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Old 06-19-2003, 01:27 AM   #1
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Linux Selection


For a newbie, I would like to know which kind of Linux is most easy to install, e.g. Red Hat/Free BSD/SuSe etc?
Old 06-19-2003, 01:29 AM   #2
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i would say mandrake and red hat. gl
Old 06-19-2003, 01:31 AM   #3
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Mandrake has been said to be good for newbies because of easy installation and such, and thats what I use. The install is pretty easy, but as a newbie the only problems you might encounter is with partitioning
Old 06-19-2003, 04:03 AM   #4
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please check some of our reviews for opinions.
Old 06-19-2003, 07:59 AM   #5
Registered: Dec 2002
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Distribution: RedHat (RHEL, FC, CentOS), openSuSE, Mac OS X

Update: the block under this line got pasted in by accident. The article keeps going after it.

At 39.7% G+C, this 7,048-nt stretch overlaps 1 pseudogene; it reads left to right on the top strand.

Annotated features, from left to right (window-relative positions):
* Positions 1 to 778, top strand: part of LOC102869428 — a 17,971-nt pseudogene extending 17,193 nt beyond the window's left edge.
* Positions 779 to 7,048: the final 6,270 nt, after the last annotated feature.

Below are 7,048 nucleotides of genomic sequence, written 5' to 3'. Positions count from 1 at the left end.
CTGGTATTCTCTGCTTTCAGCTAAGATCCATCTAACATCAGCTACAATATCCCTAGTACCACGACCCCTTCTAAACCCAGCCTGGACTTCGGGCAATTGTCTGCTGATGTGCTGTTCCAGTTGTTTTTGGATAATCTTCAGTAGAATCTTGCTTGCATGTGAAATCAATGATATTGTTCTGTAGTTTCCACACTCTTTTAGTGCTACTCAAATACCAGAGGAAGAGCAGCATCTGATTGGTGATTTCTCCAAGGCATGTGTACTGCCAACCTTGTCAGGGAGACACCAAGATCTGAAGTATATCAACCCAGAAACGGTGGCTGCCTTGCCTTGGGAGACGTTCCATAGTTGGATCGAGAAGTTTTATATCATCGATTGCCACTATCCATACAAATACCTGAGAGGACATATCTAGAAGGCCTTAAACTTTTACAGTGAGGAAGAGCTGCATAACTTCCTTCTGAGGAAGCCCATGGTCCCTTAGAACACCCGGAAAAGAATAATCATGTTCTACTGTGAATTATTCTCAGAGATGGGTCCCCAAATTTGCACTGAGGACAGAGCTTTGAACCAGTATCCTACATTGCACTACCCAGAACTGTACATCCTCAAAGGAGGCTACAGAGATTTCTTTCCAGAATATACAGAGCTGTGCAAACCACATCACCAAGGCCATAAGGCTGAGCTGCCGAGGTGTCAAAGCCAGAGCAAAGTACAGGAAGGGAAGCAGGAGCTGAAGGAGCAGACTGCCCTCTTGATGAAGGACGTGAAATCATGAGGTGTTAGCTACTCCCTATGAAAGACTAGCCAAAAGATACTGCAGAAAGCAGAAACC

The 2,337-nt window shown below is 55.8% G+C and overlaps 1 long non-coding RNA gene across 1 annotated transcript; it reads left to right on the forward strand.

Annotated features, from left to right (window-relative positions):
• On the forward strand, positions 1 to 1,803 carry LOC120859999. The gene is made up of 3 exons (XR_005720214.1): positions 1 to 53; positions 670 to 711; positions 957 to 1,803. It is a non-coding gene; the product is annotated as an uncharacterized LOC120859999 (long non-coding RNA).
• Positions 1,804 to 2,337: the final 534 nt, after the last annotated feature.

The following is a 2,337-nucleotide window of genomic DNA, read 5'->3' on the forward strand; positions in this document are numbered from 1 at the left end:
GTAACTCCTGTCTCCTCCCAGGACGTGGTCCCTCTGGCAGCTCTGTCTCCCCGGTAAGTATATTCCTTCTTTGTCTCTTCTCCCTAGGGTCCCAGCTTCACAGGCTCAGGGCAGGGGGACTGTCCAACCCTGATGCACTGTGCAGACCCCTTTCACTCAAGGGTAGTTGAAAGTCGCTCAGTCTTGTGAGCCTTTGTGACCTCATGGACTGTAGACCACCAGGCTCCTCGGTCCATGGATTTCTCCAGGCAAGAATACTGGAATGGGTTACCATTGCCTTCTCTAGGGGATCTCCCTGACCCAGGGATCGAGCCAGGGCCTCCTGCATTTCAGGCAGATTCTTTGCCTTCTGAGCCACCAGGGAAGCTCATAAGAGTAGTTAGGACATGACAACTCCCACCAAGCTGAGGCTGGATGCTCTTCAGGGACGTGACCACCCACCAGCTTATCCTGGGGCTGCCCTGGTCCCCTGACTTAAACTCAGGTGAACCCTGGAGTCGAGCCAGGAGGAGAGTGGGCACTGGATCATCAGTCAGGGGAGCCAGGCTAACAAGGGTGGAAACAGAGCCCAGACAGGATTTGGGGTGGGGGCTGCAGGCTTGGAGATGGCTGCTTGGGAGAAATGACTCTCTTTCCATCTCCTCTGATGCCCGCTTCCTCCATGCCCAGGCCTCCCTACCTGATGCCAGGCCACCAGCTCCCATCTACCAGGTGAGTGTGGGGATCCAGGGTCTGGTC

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It isn't that straight forward. Mandrake is what i would generally recommend, though i haven't seen 9.1 and 9.0 was one of those "install, fiddle, find it's not all it could be, fiddle more, decided to compile a kernel, find that the software requiered wasn't installed when development was selected, decided to go back to a better linux" in short, i didn't like it too much.

SuSE i found good, but apparently that means i'm sleeping with the enemy because of SCO, nevertheless, it is a good distro and you get alot of software so you don't need to hunt arround the web for what you want to run, so that can be handy (now i run slackware which comes on one cd, and i know where to find the software i need in addition).

Generally, i would say go for a real linux distro, Slackware or Debian, they are hard to use (debian was like my first linux distro all over again) but you learn so much ... Slackware on the other hand is really simple to use (though i keep hearing otherwise).

In the end, go with what your friends are using, it's great to be able to get one to come over if you have a problem, but in the end, linux is linux, (unless you run RedHat) ... that's not true... think about it this way:

if you run slackware, after a while you will know how to run most other linux distro's, you won't know their distro secific tools, but you'll know where to look. Debian will do that for you also, but slackware doesn't equate to running into a brickwall at 100kmh, which debian does. Redhat and Mandrake and SuSE all have their own little faults which mean for many people they aren't an option.

Which is best? try em all.


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